Simplify Sign-Ups and Payments

If you stop to think about the type of customer experience that drives retention, you'll quickly realize that the best websites make it extremely simple for consumers to get what they're after. So, by minimizing friction and removing any instance of risk, you can increase the likelihood of a potential customer turning into a buyer (so that you can start providing them with a great shopping experience and nurture loyalty).

One way to do this is to simplify the sign-up and payment processes on your website.

For example, you don't need to ask for a ton of information for a free trial period. A name, email address, and password should be enough for most products. As you can see from the screenshot below, Aura, a SaaS brand, does precisely this.

Source: app.goaura.com

Instead of overwhelming potential clients with tons of requests, the brand makes it easy to get started with its product. The result is a better overall website experience and an increased chance of new clients sticking around to become the brand's loyal customers.

You can also apply the same principle with payment methods. Knowing that consumers prefer digital payment methods but often find them overly complicated, a solution such as two-step payments could exponentially increase the chances of encouraging web visitors to convert into clients.

Add User-Centric Elements

If you feel like changing the UX design aspects of your websites requires too big of a commitment, why not start with something a bit less demanding? Sometimes, even a small change in content can make a big difference in how your customers perceive your brand. For example, you can do a great deal by adding user-centric elements to your homepage.

You could choose to include customer stories on your homepage, as done by Ad Badger.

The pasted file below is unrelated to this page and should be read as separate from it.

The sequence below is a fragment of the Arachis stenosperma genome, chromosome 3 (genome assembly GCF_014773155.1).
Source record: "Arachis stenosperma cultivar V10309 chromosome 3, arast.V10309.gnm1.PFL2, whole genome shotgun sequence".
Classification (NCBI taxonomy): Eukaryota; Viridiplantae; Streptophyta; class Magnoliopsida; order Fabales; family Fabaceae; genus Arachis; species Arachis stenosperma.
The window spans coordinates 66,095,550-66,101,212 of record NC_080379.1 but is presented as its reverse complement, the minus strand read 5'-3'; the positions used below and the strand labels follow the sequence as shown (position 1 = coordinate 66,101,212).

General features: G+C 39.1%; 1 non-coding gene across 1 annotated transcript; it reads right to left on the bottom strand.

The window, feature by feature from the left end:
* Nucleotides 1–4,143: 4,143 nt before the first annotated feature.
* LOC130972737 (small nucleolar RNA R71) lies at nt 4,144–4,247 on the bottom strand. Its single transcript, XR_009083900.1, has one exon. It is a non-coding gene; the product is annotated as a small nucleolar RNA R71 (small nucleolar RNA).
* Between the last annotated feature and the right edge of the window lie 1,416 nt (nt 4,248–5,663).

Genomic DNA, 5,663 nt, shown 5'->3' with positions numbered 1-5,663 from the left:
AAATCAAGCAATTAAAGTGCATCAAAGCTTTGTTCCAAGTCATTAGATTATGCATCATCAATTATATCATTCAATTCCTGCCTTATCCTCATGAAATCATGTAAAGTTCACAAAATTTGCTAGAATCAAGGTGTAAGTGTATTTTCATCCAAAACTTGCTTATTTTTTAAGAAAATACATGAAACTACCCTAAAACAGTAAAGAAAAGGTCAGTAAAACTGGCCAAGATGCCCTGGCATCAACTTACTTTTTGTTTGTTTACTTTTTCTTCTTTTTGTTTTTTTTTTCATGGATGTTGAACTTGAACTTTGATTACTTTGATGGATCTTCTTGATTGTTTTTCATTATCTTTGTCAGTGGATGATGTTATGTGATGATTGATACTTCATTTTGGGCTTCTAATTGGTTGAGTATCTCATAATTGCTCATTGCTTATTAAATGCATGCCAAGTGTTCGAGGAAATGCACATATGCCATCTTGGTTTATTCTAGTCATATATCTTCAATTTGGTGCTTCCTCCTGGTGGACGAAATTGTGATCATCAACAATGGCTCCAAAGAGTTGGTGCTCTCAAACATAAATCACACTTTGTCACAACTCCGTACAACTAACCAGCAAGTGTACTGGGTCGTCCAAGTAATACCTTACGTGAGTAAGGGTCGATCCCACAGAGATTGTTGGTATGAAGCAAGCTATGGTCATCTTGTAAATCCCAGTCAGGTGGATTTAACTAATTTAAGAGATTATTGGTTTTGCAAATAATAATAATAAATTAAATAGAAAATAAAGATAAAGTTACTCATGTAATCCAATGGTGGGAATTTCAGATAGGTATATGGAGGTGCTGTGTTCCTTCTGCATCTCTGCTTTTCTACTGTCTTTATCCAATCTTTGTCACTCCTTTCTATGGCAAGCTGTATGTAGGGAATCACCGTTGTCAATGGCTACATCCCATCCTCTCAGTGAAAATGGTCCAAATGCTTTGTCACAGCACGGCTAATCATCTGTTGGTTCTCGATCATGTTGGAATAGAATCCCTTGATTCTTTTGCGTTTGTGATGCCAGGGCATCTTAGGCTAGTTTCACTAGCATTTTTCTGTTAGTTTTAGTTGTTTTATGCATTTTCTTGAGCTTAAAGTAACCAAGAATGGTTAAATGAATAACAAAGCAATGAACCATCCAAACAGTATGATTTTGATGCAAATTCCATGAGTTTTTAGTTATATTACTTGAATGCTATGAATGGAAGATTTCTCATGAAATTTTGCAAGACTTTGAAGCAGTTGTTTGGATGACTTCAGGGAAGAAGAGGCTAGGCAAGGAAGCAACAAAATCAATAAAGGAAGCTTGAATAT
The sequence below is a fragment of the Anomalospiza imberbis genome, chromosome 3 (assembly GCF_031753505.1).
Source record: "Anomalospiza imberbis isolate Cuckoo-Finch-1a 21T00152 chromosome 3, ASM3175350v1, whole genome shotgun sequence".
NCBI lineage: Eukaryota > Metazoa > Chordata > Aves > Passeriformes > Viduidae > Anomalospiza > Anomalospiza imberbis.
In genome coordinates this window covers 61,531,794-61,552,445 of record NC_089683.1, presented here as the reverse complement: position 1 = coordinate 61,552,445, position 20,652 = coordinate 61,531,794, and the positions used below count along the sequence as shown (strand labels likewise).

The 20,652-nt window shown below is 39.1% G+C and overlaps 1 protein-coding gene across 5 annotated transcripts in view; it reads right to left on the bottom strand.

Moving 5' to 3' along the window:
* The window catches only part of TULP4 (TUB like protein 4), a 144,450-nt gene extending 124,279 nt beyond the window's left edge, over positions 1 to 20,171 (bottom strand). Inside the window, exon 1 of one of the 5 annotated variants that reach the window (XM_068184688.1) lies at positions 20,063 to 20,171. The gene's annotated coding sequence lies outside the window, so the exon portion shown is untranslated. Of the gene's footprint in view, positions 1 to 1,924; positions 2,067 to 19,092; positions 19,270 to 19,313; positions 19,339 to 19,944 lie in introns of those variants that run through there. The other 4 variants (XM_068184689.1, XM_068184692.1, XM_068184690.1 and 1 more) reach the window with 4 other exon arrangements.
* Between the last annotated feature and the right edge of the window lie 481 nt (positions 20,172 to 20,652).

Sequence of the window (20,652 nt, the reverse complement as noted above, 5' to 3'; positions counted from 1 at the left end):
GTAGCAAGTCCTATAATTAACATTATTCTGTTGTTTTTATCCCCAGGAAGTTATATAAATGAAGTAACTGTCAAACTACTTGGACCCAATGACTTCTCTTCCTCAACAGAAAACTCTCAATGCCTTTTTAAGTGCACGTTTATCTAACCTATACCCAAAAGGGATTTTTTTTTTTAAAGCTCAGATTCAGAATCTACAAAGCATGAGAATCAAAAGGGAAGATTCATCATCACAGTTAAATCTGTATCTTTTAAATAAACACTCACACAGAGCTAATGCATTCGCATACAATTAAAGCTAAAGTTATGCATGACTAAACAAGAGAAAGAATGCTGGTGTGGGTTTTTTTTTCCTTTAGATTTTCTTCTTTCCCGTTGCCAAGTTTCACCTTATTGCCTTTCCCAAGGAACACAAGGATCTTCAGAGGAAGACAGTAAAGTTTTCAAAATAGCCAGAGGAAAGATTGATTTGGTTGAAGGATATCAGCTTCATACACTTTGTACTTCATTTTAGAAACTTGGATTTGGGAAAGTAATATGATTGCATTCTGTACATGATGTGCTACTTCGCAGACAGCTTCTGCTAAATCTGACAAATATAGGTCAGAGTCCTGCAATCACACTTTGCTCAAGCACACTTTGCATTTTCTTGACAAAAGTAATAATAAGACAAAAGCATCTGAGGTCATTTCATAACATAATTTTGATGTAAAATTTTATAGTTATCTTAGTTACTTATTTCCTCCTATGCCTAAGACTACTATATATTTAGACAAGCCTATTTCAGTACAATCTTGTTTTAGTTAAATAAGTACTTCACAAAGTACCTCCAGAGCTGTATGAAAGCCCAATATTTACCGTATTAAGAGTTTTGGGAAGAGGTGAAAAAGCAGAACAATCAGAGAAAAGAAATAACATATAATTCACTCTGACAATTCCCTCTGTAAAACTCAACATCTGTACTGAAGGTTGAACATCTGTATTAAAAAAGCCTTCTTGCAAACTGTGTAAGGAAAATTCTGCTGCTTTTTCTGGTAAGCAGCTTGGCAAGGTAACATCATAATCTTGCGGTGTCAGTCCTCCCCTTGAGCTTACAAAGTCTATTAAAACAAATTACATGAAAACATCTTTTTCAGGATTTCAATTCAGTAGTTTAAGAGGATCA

Source: adbadger.com

Or include an interactive element that immediately solves some part of your audience's needs, like this calorie calculator by MyFitnessPal.

Source: myfitnesspal.com

Fitbit does something similar with its Find Your Fit quiz. It's another excellent way to shift perspectives. Instead of describing product features, Fitbit asks questions, then offers optimal solutions.

As you can see, all of these user-centric elements do a great job at boosting customer experience, encouraging conversions, and driving loyalty. But the reason they're such a stellar strategy for startups is that each of them is easy to implement.

You might choose to embed a video on your homepage, source user-generated reviews from Trustpilot, or create a separate landing page for a quiz or calculator you came up with. Whatever you opt for, rest assured that you're bound to see some pretty impressive results.

Call Attention to Values and Practice Transparency

Last but not least, if you're truly dedicated to giving consumers what they're after, you'll have to keep up with the increasing demand for brand transparency.

Sure, being transparent about your values and practices may seem like a complicated thing to do. But rest assured that you can get quite far with a couple of design changes.

Small adjustments, such as ensuring that your Privacy Policy and TOS pages are easily accessible, can both lead to great results. So can adding an informative FAQ section to your product pages.

If you check out the Little Emperor product pages, you'll see that the brand does precisely this.

By stating relevant info about its production process, it's not just sending the message that it cares about the environment and the people living in it. It's also enabling potential customers to know what their money is going towards.

Source: littleemperorclothing.com.au

In Closing

As you're well aware, great design plays a key role in helping your brand stand out.

But, if you're thinking about the things you can do to secure your business' growth in the long run, consider approaching design from a user-oriented POV. That way, you won't just impress at first sight.

More importantly, you'll make your website geared towards providing a stellar customer experience. Ultimately, you’ll be sending the signal that your brand is worthy of consumer trust and loyalty.

Natasha Lane

Natasha is a lady of a keyboard whose fields of expertise could be summed up in marketing, branding, and business growth-related topics. She is always happy to collaborate with awesome blogs by sharing her knowledge. To see what she is up to next, check out her twitter.com Dashboard.